Let’s slow down here. There are some huge blanks still to be filled in: Will people lose coverage because they won’t be able to afford it as premium subsidies shrink, as critics claim? Will the plan cost the federal government more or less than an increasingly shaky Obamacare would? Health economists are busy at their calculators, so answers to those and other key questions should be forthcoming soon.
But that’s only part of the way Americans should evaluate the pros and cons of this proposal. Many Americans now have Obamacare coverage in name only ― that is, their insurance is expensive and almost useless because of explosively high deductibles or because the networks of doctors and hospitals is too narrowly drawn. Insurers are fleeing the program. And Americans are livid about higher premiums and deductibles.
Put another way: America’s choice isn’t between an ideal vision of Obamacare and this or some other replacement. Obamacare is coming apart at the seams.
So what does the GOP proposal do to fix that?
―It frees American businesses and individuals from the mandate to buy or provide coverage or pay penalties. In its place, more personal responsibility: Those who don’t buy insurance, or who let their coverage lapse, can be charged more to buy later ― a flat 30 percent late enrollment surcharge. That’s a smarter and fairer system than letting people sign up for no added charge after they’re sick.
―Also jettisoned would be the metal plans (gold, silver, bronze). In their place, more flexibility for insurers to offer different cost-sharing packages (including, we hope, more affordable copays and deductibles) to consumers. That could help reduce costs for some Americans.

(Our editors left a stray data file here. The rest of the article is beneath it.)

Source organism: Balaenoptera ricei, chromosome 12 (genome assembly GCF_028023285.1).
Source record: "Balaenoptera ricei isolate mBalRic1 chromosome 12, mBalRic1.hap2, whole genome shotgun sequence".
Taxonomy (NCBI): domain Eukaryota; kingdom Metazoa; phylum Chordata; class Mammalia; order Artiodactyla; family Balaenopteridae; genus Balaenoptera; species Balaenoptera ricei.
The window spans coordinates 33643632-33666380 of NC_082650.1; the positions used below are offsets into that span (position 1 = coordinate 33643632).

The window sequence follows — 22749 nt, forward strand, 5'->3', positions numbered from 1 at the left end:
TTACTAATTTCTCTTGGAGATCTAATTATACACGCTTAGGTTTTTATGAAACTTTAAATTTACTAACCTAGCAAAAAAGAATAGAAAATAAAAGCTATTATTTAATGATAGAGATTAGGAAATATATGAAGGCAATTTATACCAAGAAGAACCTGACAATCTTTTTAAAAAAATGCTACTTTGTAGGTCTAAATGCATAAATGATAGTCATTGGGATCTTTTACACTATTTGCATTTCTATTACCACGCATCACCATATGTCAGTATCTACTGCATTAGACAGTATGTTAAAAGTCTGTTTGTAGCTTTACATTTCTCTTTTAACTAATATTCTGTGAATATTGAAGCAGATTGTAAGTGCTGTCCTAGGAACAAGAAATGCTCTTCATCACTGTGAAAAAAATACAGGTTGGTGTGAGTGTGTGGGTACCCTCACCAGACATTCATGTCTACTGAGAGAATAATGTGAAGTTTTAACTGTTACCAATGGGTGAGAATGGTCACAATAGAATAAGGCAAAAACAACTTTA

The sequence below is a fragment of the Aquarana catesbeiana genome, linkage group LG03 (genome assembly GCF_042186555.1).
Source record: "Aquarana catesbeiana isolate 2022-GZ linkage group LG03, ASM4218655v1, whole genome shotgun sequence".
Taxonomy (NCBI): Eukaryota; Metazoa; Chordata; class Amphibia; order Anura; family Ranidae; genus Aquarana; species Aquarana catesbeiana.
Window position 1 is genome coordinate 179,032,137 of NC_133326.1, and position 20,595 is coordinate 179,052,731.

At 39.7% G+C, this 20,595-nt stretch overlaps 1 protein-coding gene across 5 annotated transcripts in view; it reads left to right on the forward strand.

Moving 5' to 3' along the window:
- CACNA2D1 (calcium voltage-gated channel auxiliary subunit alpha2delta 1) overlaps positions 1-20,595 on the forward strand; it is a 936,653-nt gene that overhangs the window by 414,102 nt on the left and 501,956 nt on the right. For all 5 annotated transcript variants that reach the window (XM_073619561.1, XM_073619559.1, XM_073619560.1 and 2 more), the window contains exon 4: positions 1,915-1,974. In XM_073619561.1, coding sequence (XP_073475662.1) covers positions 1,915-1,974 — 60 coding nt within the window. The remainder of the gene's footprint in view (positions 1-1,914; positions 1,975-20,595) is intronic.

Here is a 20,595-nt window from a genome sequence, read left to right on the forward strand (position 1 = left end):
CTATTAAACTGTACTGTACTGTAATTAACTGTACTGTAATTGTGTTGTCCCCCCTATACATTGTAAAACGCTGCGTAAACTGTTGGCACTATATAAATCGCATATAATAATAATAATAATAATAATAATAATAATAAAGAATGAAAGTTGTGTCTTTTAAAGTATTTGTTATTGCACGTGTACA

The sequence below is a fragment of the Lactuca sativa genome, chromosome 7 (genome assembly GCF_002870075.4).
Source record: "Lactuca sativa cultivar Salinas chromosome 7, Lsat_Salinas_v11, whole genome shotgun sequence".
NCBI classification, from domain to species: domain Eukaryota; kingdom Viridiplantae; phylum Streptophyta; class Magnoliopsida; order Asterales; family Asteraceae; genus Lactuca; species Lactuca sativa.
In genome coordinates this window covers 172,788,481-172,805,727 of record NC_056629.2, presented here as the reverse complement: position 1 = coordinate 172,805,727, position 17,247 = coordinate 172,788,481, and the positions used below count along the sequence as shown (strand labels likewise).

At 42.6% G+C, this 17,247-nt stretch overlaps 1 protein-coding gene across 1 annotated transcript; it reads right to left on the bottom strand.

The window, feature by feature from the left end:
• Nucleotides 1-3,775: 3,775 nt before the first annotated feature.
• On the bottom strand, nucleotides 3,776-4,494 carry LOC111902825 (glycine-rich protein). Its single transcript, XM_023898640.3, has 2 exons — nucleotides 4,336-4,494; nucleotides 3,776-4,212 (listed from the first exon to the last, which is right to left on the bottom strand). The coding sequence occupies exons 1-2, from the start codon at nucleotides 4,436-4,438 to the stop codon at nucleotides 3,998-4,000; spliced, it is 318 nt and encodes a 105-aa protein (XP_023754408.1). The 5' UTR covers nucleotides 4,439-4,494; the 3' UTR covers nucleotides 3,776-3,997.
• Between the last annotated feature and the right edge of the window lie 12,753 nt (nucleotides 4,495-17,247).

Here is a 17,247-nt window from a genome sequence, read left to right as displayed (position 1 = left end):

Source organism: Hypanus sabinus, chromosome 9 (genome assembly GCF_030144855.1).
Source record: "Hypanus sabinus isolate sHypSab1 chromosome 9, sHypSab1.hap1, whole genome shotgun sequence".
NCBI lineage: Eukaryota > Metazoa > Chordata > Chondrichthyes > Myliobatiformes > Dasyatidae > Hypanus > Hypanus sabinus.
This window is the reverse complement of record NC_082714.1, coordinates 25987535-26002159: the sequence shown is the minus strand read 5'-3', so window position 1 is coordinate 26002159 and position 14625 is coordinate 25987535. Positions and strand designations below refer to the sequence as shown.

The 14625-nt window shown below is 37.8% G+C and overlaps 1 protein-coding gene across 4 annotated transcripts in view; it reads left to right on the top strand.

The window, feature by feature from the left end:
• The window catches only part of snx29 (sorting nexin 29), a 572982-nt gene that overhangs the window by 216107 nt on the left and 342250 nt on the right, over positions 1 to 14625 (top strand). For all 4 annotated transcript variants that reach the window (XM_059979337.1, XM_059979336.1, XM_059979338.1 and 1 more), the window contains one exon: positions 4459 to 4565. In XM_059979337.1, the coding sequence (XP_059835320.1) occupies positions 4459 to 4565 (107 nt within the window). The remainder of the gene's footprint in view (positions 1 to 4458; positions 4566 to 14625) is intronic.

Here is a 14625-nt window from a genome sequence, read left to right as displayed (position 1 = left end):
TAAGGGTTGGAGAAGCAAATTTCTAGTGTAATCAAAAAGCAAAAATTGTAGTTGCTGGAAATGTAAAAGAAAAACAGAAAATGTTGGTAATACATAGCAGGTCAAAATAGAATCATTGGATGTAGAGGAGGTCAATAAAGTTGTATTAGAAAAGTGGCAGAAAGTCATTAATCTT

―The GOP plan preserves some of Obamacare’s most popular features. It allows parents to keep their children on policies until age 26. It prohibits insurers from denying coverage based on pre-existing conditions. Good.
―One of the biggest battles is shaping up over the millions of people who have gained coverage via Obamacare’s Medicaid expansion. Generous Obamacare federal assistance enticed many states to massively expand their rolls. The new GOP plan phases out that increased federal assistance in 2020. After that, states could continue to provide expanded coverage, but presumably would be on the hook for substantially more of the cost. Some GOP leaders fear Republicans will be blamed if millions lose Medicaid coverage. But we think lawmakers should be motivated to start reining in Medicaid costs.
This Republican plan ― titled the American Health Care Act ― isn’t a done deal. Far from it. It’s already taking flak not just from Democrats who oppose repeal, but also fusillades of friendly fire from Republican conservatives who want a complete repeal of Obamacare.
“This is not the Obamacare repeal bill we’ve been waiting for. It is a missed opportunity and a step in the wrong direction,” said Republican Sen. Mike Lee of Utah on Tuesday. His colleague Sen. Rand Paul, R-Ky., has derided this plan as “Obamacare Lite!” Ouch.
Democrats, meanwhile, said the plan would force millions of Americans to pay more for less care. That strikes us as a premature judgment: This plan has so many moving parts that bold predictions are little more than conjecture. The Democrats want to defend their president’s signature legislation. They know that, fairly or not, millions of Americans are nervous about the prospects of losing health insurance.
But as noted, the alternative to the Republican plan is not to preserve Obamacare as enacted in 2010. The health coverage scheme that law established is collapsing.
As the debate continues, many Americans will compare their current coverage and subsidies and decide for themselves if they would be better or worse off under the Republican plan. Let’s see whether insurers say this plan would let them craft policies that people want and can afford.
For years Republicans have told voters that, given the chance, they would replace Obamacare with a more affordable, less onerous system. Their opening bid moves in that direction. Let the tussle to improve and pass it begin.
This editorial appeared in the Chicago Tribune and was distributed by Tribune Content Agency, LLC.